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One hundred years ago - a milestone in modern meteorology

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One hundred tears ago on the 5th of November , a young Jakob Bjerknes who had just returned to Norway, submitted a paper."On the Structure of Moving Cyclones", the importance of which cannot be overestimated when considering the foundations of modern meteorology


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Hi Knocker,

Hope you don't consider I'm "raining on your parade" but didn't want to start a separate thread for this.

Local weatherman Ian Currie made the long drive up from Storrington, West Sussex to Lee in S.E.London, to deliver a talk based on his book, Frosts, Freezes and Fairs, to our over 60's Church Group, last Friday morning. As he neared Lee, he drove past All Saints Church in Upper Norwood and glancing across at the churchyard, noticed the memorial to Vice-Admiral Robert FitzRoy . FitzRoy as well as being 2nd Governor of New Zealand, was a pioneering Meteorologist. In 1854 he established what would later become, the Meteorological Office. FitzRoy was a protégé of Francis Beaufort and the two of them were instrumental in formulating a warning system for shipping, via the Shipping Forecast.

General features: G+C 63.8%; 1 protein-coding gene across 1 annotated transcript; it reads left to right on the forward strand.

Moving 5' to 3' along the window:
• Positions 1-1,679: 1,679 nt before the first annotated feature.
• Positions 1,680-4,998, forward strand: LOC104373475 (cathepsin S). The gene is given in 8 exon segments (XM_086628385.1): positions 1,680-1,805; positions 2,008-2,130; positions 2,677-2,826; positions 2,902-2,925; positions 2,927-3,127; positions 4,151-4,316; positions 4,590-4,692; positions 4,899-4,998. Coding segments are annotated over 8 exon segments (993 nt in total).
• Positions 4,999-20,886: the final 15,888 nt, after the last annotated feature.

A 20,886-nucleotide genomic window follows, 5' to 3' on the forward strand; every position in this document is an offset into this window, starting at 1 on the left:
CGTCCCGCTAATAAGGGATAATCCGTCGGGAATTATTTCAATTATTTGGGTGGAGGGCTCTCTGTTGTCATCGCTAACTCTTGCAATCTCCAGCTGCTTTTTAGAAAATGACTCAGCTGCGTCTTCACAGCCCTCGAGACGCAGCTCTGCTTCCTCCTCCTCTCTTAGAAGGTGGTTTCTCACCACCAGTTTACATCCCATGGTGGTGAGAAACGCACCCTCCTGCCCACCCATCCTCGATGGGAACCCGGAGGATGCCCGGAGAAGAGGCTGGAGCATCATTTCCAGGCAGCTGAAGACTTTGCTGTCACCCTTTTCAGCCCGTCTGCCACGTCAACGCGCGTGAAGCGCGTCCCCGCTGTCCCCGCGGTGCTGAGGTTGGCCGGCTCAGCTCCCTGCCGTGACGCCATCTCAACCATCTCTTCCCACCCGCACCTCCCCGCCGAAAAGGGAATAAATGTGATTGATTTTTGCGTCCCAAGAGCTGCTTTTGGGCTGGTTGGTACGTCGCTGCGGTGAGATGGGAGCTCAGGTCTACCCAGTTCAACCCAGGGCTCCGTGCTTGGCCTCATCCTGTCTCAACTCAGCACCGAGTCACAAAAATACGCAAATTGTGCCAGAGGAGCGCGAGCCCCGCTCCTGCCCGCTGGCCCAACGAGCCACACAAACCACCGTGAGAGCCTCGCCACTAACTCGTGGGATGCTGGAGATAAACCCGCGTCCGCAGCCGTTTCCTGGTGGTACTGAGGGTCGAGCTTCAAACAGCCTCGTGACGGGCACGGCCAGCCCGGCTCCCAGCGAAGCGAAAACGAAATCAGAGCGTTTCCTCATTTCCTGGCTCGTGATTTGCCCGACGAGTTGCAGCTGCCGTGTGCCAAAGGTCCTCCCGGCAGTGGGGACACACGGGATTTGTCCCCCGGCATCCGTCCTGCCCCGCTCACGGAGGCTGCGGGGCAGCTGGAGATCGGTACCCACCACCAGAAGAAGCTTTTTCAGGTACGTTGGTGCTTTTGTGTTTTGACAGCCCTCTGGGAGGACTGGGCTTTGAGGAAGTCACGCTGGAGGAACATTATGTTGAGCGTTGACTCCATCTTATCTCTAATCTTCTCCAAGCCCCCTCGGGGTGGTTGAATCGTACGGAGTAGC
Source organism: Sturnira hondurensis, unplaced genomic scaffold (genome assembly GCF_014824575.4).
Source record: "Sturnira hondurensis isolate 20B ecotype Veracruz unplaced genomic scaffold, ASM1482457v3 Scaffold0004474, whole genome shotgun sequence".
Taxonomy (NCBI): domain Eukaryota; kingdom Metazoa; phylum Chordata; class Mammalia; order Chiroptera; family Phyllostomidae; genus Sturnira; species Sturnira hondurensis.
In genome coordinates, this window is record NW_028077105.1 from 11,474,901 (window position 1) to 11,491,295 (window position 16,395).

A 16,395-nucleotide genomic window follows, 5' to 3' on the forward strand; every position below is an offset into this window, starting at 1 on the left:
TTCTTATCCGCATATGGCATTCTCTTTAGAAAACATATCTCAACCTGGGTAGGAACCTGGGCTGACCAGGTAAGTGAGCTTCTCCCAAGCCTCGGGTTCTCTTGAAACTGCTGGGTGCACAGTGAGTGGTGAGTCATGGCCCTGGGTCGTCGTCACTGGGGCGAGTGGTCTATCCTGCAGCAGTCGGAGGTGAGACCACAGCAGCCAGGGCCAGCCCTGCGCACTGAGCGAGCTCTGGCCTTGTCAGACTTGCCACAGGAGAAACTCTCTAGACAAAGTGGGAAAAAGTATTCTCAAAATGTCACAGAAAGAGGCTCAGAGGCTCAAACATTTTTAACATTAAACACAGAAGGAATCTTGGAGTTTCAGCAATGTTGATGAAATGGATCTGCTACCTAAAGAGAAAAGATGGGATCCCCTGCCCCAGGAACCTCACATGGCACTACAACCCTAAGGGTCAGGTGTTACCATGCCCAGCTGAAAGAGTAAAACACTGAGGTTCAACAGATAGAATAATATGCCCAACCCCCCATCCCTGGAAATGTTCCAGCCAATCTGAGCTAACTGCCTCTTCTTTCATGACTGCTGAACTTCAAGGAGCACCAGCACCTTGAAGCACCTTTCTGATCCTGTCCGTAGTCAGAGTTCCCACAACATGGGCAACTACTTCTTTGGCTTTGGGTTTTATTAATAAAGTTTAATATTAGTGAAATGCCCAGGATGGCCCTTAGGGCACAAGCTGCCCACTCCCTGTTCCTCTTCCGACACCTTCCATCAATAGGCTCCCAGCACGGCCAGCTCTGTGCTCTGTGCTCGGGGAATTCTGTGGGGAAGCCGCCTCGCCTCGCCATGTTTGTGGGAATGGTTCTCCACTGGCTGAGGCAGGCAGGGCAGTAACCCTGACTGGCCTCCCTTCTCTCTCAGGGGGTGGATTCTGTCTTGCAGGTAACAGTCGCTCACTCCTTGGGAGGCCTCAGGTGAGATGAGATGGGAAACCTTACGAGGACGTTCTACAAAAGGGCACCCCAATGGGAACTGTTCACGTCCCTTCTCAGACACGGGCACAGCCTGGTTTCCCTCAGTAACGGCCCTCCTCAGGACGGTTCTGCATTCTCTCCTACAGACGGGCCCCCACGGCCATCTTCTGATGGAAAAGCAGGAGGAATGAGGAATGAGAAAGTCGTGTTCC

On 4th Feb.2002, the Shipping Forecast sea area Finisterre, was renamed Fitzroy by the UK Met Office, in honour of their founder.

During the 1860's, FitzRoy suffered from depression and failing health. One of the reasons cited was internal problems at the recently formed, Met Office. Tragically on 30th April 1865, Vice-Admiral Robert Fitzroy committed suicide. He was buried in All Saints Church, Upper Norwood, S.E.London.


Tom. :hi:

Edited by TomSE12

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Thanks for that Tom, very interesting read.

Suicide back in those days was viewed with great shame by the family, it was considered a one way ticket to hell, such a sad ending for this man.

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